Merce Fair, NY

Written by:
Joanna G. Harris
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Members of Cunningham’s company perform “Duets”
Photo from Merce Cunningham Dance Company website

Merce Fair, Lincoln Center Festival

Merce Cunningham Dance Company
Frederick P. Rose Hall, New York
July 16, 2011

Just Wonderful!

Spend a whole day with Merce Cunningham! See his work performed in the Rose Theater by both the current company and the Repertory Understudy Group. Learn some of “Field Dances” from Patricia Lent as you toss and kick the helium balloons created by Andy Warhol in the theater’s Atrium Lobby. Listen to former company members discuss their days with Cunningham and see videos from the company’s vast library of dance film. Talk with David Vaughan, company archivist, about the posters, books, and programs that document 60 years of work.

All of that was possible, and more, at the Merce Fair, part of Lincoln Center Festival 2011.

Most events went on all day, but each portion of the day had special times. At noon, Robert Swinston taught company class. The hour and a quarter demonstrated the detailed demands Cunningham brought to dancers: the use of torso, head, spine and feet that makes the choreography so complex and the dancers’ skill so powerful. At 3 p.m., the company performed “Duets” and “Squaregame,” two works repeated at the evening show. And, at 5:15 p.m., the amazingly skilled Repertory Understudy Group (affectionately called Rugs) did “Invention MiniEvent.” At various other times, Nancy Delva, who produces the Web site “Mondays with Merce,” interviewed former Cunningham dancers, and the music of John Cage, Cunningham’s longtime partner and a frequent collaborator, was presented in the Allen Room as well as during intermission, when “Entr’acte,” excerpts from Cage’s “Songbooks,” were delightfully executed.

The dancing was superb. “Duets” (1980) consists of six couples, all differently costumed by Mark Lancaster, each working within slightly varied energy levels and patterns. For example, Robert Swinston was a quietly supportive partner while Emma Desjardins danced rings around him. Meanwhile, Dylan Crossman and Melissa Toogood are frantically jumping and reaching skyward. Always remarkable to watch is the elegant dancing of Andrea Weber, this time partnered by Brandon Collwes. Around and through the group each couple employs their own special energy and shape. “Duets” is a gorgeous illustration of Cunningham’s ability to maintain complexity, yet present audiences with clear patterns, rich dance vocabulary and arresting work.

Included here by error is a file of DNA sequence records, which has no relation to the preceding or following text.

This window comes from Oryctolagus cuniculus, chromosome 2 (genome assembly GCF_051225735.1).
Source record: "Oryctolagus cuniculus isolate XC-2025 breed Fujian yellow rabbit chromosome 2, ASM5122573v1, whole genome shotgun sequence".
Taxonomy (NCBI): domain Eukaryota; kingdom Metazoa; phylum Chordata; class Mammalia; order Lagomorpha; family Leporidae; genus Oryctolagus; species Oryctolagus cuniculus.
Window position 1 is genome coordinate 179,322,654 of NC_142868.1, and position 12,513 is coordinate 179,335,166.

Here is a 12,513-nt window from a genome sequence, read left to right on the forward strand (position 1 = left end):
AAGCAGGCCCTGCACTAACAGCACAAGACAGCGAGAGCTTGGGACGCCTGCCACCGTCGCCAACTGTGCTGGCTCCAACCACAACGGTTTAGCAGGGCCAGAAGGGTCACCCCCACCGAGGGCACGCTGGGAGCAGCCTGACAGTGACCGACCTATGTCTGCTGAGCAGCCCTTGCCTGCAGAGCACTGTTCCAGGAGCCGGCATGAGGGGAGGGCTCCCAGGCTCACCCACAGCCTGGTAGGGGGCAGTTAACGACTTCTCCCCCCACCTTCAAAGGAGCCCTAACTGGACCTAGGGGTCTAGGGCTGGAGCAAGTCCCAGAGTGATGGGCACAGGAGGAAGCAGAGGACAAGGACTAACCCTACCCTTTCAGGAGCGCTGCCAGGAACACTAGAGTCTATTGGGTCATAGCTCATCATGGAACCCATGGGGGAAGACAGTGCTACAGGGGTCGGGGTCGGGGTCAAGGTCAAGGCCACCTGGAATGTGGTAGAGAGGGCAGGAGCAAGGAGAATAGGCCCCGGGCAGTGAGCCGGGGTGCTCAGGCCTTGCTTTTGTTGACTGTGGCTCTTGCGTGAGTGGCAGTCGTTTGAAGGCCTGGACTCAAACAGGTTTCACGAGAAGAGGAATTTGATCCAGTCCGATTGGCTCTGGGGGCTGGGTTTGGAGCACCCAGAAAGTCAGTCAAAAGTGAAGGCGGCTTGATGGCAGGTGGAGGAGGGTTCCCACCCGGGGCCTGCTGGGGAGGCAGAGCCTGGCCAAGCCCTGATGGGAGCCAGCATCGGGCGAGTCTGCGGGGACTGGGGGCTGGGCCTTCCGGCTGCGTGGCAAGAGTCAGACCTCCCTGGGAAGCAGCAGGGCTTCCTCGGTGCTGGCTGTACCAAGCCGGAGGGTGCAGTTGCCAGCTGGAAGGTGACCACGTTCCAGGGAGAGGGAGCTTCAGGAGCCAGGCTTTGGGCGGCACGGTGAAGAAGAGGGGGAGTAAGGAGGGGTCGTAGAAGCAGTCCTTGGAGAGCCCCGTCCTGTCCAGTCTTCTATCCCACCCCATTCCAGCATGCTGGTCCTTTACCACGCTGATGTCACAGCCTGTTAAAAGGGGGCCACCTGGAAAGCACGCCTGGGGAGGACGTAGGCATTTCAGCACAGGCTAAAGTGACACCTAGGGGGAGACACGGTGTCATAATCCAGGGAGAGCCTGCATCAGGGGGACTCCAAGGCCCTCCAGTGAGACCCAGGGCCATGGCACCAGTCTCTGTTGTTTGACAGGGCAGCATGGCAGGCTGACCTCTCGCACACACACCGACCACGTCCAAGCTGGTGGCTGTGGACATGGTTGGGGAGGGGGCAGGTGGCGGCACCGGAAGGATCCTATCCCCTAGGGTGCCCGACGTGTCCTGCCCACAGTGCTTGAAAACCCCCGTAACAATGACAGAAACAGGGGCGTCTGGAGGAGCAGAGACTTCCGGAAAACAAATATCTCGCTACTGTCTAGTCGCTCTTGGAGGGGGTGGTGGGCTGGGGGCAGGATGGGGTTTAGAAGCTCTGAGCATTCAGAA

“Squaregame” (1980) is both play and drama. Large duffle bags are placed on stage. They serve as resting places, objects to be thrown and at one point, to be sat on and bounced. But out of the games emerges a solo that was once Cunningham’s. In the afternoon show, this was danced by John Hinrichs. His stature and gesture almost evoked Cunningham’s own presence, while Rashaun Mitchell’s evening performance was his own, powerful and unique. All the characteristic hand, head and shoulder movements were there, as well as the special use of feet and torso.

How impossible it is to believe that this work, so accomplished, so satisfying and so beautiful executed will be gone by the end of 2011. Yet this is the Legacy. Let us hope that somehow we will be able to see these wonderful events in the future.

The dancers of the company are Brandon Collwes, Dylan Crossman, Emma Desjardins, Jennifer Goggans, John Hinrichs, Daniel Madoff, Rashaun Mitchell, Marcie Munnerlyn, Krista Nelson, Silas Riener, Jamie Scott, Melissa Toogood and Andrea Weber. The understudy group includes David Rafael Botana, Stacy Martorana, Cori Kresge and Timothy Ward. Bravi to them all!

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